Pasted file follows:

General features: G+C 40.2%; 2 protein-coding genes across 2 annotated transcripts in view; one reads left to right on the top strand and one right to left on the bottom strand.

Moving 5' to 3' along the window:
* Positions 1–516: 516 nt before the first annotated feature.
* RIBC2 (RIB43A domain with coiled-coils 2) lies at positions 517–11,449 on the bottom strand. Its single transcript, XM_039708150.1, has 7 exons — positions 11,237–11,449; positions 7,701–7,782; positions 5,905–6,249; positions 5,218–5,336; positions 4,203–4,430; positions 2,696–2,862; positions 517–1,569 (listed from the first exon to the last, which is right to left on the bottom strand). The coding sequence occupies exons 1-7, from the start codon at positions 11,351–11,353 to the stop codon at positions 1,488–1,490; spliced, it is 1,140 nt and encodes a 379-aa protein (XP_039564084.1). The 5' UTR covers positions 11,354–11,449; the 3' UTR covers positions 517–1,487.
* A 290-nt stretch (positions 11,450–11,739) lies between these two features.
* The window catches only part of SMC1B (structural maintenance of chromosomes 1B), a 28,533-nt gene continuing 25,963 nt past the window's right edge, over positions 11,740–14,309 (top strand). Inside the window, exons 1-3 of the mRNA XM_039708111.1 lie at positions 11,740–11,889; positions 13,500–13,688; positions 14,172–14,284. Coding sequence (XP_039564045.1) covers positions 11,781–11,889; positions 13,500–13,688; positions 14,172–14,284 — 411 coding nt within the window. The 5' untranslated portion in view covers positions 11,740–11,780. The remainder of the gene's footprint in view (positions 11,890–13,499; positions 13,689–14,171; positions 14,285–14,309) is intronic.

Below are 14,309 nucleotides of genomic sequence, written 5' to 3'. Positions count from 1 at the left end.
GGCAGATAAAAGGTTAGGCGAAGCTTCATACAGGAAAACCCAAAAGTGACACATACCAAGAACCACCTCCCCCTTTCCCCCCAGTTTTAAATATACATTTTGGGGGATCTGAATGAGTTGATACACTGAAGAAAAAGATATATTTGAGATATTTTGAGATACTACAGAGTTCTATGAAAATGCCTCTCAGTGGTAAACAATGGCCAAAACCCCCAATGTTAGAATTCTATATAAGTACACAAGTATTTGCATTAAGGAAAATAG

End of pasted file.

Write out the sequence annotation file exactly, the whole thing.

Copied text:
General features: G+C 40.2%; 2 protein-coding genes across 2 annotated transcripts in view; one reads left to right on the top strand and one right to left on the bottom strand.

Moving 5' to 3' along the window:
* Positions 1–516: 516 nt before the first annotated feature.
* RIBC2 (RIB43A domain with coiled-coils 2) lies at positions 517–11,449 on the bottom strand. Its single transcript, XM_039708150.1, has 7 exons — positions 11,237–11,449; positions 7,701–7,782; positions 5,905–6,249; positions 5,218–5,336; positions 4,203–4,430; positions 2,696–2,862; positions 517–1,569 (listed from the first exon to the last, which is right to left on the bottom strand). The coding sequence occupies exons 1-7, from the start codon at positions 11,351–11,353 to the stop codon at positions 1,488–1,490; spliced, it is 1,140 nt and encodes a 379-aa protein (XP_039564084.1). The 5' UTR covers positions 11,354–11,449; the 3' UTR covers positions 517–1,487.
* A 290-nt stretch (positions 11,450–11,739) lies between these two features.
* The window catches only part of SMC1B (structural maintenance of chromosomes 1B), a 28,533-nt gene continuing 25,963 nt past the window's right edge, over positions 11,740–14,309 (top strand). Inside the window, exons 1-3 of the mRNA XM_039708111.1 lie at positions 11,740–11,889; positions 13,500–13,688; positions 14,172–14,284. Coding sequence (XP_039564045.1) covers positions 11,781–11,889; positions 13,500–13,688; positions 14,172–14,284 — 411 coding nt within the window. The 5' untranslated portion in view covers positions 11,740–11,780. The remainder of the gene's footprint in view (positions 11,890–13,499; positions 13,689–14,171; positions 14,285–14,309) is intronic.

Below are 14,309 nucleotides of genomic sequence, written 5' to 3'. Positions count from 1 at the left end.
GGCAGATAAAAGGTTAGGCGAAGCTTCATACAGGAAAACCCAAAAGTGACACATACCAAGAACCACCTCCCCCTTTCCCCCCAGTTTTAAATATACATTTTGGGGGATCTGAATGAGTTGATACACTGAAGAAAAAGATATATTTGAGATATTTTGAGATACTACAGAGTTCTATGAAAATGCCTCTCAGTGGTAAACAATGGCCAAAACCCCCAATGTTAGAATTCTATATAAGTACACAAGTATTTGCATTAAGGAAAATAG